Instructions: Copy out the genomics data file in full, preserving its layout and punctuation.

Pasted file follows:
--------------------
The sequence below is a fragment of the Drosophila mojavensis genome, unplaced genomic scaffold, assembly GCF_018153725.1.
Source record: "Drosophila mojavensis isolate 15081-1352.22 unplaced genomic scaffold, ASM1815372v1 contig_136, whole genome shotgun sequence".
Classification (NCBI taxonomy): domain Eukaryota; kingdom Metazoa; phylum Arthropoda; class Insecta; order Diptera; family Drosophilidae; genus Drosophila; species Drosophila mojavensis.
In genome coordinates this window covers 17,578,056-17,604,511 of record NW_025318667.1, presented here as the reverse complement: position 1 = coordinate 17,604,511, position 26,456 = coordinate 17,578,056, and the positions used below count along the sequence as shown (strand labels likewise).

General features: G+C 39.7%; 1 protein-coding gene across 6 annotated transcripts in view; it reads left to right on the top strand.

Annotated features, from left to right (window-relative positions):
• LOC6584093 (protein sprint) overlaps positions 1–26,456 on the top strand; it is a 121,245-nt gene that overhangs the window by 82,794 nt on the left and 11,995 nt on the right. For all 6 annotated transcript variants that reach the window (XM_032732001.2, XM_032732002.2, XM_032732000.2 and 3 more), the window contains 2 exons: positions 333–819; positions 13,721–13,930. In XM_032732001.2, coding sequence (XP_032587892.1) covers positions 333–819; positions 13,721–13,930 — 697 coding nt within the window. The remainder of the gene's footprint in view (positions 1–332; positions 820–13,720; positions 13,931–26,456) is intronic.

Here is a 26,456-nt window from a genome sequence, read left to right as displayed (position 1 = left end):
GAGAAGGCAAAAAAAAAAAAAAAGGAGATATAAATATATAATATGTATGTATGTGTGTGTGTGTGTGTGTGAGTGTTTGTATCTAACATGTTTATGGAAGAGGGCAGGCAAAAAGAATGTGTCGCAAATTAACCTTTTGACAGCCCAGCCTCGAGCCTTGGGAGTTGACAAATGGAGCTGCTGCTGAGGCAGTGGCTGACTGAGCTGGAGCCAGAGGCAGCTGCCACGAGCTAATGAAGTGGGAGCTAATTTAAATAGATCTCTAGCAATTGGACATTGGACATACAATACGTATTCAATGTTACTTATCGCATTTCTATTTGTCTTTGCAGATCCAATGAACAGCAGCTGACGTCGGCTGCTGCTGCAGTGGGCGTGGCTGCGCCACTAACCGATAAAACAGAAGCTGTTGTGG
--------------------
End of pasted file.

The sequence below is a fragment of the Drosophila mojavensis genome, unplaced genomic scaffold, assembly GCF_018153725.1.
Source record: "Drosophila mojavensis isolate 15081-1352.22 unplaced genomic scaffold, ASM1815372v1 contig_136, whole genome shotgun sequence".
Classification (NCBI taxonomy): domain Eukaryota; kingdom Metazoa; phylum Arthropoda; class Insecta; order Diptera; family Drosophilidae; genus Drosophila; species Drosophila mojavensis.
In genome coordinates this window covers 17,578,056-17,604,511 of record NW_025318667.1, presented here as the reverse complement: position 1 = coordinate 17,604,511, position 26,456 = coordinate 17,578,056, and the positions used below count along the sequence as shown (strand labels likewise).

General features: G+C 39.7%; 1 protein-coding gene across 6 annotated transcripts in view; it reads left to right on the top strand.

Annotated features, from left to right (window-relative positions):
• LOC6584093 (protein sprint) overlaps positions 1–26,456 on the top strand; it is a 121,245-nt gene that overhangs the window by 82,794 nt on the left and 11,995 nt on the right. For all 6 annotated transcript variants that reach the window (XM_032732001.2, XM_032732002.2, XM_032732000.2 and 3 more), the window contains 2 exons: positions 333–819; positions 13,721–13,930. In XM_032732001.2, coding sequence (XP_032587892.1) covers positions 333–819; positions 13,721–13,930 — 697 coding nt within the window. The remainder of the gene's footprint in view (positions 1–332; positions 820–13,720; positions 13,931–26,456) is intronic.

Here is a 26,456-nt window from a genome sequence, read left to right as displayed (position 1 = left end):
GAGAAGGCAAAAAAAAAAAAAAAGGAGATATAAATATATAATATGTATGTATGTGTGTGTGTGTGTGTGTGAGTGTTTGTATCTAACATGTTTATGGAAGAGGGCAGGCAAAAAGAATGTGTCGCAAATTAACCTTTTGACAGCCCAGCCTCGAGCCTTGGGAGTTGACAAATGGAGCTGCTGCTGAGGCAGTGGCTGACTGAGCTGGAGCCAGAGGCAGCTGCCACGAGCTAATGAAGTGGGAGCTAATTTAAATAGATCTCTAGCAATTGGACATTGGACATACAATACGTATTCAATGTTACTTATCGCATTTCTATTTGTCTTTGCAGATCCAATGAACAGCAGCTGACGTCGGCTGCTGCTGCAGTGGGCGTGGCTGCGCCACTAACCGATAAAACAGAAGCTGTTGTGG